Minnie Frisby (b. 1877): War and Memory

Minnie begins writing Memories in 1943 towards the end of World War II. Surprisingly Minnie does not discuss the wars, only briefly referring to the affect rationing had people during the harsh winter of 1946/47

‘To begin with everyone has been short of coal, it has of course been rationed as also has food, on account of the terrible war we went through, which ended just over two years ago.’ (Frisby, II:16)

Here, Minnie identified how rationing continued even after the war. Thus highlighting the difficulty Britain faced regarding financial stability and the lack of reform during the initial post-war period.

Snow covered bus during the harsh winter of 1946
Snow covered bus during the harsh winter of 1946

‘The Winter which I think will be long remembered’ was one of the harshest British winters. (Frisby, II:16) Minnie recalls the lack of road accessibility and fuel as well as the closure of grocers and the weather conditions that plagued Britain and Bromsgrove. Due to the rural landscape families lost their livestock as they could not tend them.

It is interesting that Minnie mentions so little about the wars she was involved in. However, geographically she lived away from the centrality of the war and therefore, it may not have affected her personally. Alternatively, it could be too painful to go into detail. And if in fact Memories was written for her children she may only want to discuss happy memories.

Hedgerow Harvest poster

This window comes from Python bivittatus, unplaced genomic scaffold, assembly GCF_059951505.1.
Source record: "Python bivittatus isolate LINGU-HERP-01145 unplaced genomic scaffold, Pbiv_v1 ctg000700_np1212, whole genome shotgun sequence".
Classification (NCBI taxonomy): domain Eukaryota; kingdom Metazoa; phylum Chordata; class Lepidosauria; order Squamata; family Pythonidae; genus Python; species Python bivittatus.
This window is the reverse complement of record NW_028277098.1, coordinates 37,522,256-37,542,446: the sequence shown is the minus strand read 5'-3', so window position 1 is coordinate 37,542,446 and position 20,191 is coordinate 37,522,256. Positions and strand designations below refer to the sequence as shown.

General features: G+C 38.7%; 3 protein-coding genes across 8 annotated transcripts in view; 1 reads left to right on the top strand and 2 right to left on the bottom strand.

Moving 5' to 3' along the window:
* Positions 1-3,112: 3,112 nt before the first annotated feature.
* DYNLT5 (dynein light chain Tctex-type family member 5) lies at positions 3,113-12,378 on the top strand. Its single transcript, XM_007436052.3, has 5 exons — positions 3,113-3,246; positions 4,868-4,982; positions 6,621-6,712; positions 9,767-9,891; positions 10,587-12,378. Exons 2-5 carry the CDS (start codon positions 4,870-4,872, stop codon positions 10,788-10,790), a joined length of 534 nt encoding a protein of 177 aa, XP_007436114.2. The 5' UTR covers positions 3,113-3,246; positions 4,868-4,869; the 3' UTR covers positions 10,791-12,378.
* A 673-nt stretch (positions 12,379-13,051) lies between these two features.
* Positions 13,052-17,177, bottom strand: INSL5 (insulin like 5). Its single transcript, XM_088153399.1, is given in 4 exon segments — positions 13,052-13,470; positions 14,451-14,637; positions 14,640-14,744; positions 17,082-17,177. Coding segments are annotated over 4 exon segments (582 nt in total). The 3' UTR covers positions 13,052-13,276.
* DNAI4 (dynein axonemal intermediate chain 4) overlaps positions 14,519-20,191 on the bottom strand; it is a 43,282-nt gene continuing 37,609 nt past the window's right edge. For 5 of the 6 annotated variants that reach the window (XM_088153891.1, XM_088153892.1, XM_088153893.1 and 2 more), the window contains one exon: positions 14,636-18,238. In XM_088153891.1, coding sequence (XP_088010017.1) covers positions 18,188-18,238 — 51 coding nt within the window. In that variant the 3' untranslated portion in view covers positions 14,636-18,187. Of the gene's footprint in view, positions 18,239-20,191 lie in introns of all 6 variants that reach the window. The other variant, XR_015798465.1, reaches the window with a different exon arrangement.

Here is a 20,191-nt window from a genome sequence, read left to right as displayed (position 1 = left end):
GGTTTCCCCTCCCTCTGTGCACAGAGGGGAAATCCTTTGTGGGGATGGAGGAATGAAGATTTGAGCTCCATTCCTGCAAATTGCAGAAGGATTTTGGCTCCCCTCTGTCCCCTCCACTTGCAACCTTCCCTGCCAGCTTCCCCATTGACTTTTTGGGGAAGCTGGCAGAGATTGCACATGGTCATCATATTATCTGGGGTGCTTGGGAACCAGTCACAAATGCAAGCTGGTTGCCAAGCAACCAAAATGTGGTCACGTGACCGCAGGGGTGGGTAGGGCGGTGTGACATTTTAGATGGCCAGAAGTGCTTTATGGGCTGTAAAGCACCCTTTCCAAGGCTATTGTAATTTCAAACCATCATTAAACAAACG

Hedgerow Harvest poster

Although, the aftermath of winter produced a good Harvest. Minnie says how she was grateful to God’s mercy in that the crops were flourishing, ‘how thankful we all should be; God has been very good’ following on from the harsh winter at the beginning of the year. (Frisby, II:16)

I have to commend Minnie’s memory throughout her writing because although she refers to domesticity, childhood and family, she is still able to remember current issues and details despite old age and illness. She opens up her August 11th 1947 piece saying,

‘It is nearly three years since I wrote in my book last time, I am 71 and still bedridden. I didn’t think I should be writing again, but the last twelve months have been so eventful that I feel that I should like to write some of the happenings down.’ (Frisby, II:16)

At that time it is clear that the current issues were just as important as past memories were to Minnie.

Although war does not play a prominent role in Memories it should be recognised that Minnie survived both world wars. Due to the regularity of death throughout the memoir she may not have wanted to dwell on the war. If her writing audience was aimed at her family then she would have wanted to remember happier times.

As a final point, Minnie writes beautifully and reflectively throughout her memoir. These compelling lines sun up Minnie’s humble nature and positive attitude,

‘As I look forward to soon be leaving and meeting again many old friends and loved ones who have gone before – I thank God for all His Goodness, and the blessings I have received; and tho’ I have had my nights of sorrow and pain, I would not have had it otherwise, or I might have grown too attached to this world.’ (Frisby, II:22)

References:

Frisby, Minnie. ‘Memories’, Burnett Archive of Working Class Autobiography, University of Brunel Library, Special Collection, 1:250

Image References:

Winter Bus (Accessed: 6/12/14)

Hedgerow Harvest (Accessed: 6/12/14)

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